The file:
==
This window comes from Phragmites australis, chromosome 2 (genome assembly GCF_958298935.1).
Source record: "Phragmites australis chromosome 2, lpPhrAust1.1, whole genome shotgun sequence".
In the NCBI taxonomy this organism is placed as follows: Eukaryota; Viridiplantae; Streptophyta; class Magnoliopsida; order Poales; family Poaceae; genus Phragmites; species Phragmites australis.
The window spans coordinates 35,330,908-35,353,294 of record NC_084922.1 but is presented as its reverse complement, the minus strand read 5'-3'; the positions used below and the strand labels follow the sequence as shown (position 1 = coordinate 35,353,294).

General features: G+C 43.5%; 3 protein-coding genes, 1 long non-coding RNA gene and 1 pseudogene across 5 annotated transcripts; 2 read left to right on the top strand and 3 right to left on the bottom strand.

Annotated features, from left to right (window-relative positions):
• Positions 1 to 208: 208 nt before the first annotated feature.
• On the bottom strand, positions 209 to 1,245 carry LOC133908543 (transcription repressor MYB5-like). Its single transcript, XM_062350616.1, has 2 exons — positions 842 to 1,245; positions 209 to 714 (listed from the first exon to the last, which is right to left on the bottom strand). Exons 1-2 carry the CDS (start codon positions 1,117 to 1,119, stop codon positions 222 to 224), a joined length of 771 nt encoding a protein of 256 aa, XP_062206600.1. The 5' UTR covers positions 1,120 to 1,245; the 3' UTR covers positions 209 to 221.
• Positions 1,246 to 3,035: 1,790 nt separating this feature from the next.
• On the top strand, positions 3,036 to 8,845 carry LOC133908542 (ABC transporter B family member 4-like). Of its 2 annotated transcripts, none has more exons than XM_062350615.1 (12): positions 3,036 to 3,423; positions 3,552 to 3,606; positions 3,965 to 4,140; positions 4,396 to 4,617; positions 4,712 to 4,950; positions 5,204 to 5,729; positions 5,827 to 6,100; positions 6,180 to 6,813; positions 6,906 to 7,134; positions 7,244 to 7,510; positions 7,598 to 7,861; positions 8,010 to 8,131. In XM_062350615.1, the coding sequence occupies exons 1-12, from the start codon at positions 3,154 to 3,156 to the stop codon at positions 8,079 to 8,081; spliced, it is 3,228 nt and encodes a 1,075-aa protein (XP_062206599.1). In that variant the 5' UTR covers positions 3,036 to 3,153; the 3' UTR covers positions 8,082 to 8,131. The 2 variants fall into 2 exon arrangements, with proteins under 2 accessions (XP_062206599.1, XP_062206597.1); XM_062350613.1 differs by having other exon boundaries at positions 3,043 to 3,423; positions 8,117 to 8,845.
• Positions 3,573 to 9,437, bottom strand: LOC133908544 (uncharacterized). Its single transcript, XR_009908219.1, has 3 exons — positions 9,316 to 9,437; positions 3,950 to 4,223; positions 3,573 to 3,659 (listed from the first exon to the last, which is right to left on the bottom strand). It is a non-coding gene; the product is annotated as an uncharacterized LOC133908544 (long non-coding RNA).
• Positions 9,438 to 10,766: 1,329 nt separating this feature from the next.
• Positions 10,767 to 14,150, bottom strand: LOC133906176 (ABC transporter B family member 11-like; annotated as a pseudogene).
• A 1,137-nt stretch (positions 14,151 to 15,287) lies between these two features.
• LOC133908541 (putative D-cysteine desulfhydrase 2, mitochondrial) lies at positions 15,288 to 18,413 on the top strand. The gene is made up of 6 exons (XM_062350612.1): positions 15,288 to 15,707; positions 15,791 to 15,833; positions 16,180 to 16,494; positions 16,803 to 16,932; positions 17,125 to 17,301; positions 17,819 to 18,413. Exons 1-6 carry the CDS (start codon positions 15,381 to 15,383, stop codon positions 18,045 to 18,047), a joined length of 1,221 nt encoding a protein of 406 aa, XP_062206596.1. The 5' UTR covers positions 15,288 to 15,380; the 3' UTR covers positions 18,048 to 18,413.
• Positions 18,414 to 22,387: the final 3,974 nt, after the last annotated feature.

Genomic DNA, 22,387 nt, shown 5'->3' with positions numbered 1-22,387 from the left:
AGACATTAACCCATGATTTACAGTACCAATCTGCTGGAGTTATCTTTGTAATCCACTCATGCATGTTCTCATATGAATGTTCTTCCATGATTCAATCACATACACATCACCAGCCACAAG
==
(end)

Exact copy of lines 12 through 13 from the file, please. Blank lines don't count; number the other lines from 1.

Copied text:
• Positions 9,438 to 10,766: 1,329 nt separating this feature from the next.
• Positions 10,767 to 14,150, bottom strand: LOC133906176 (ABC transporter B family member 11-like; annotated as a pseudogene).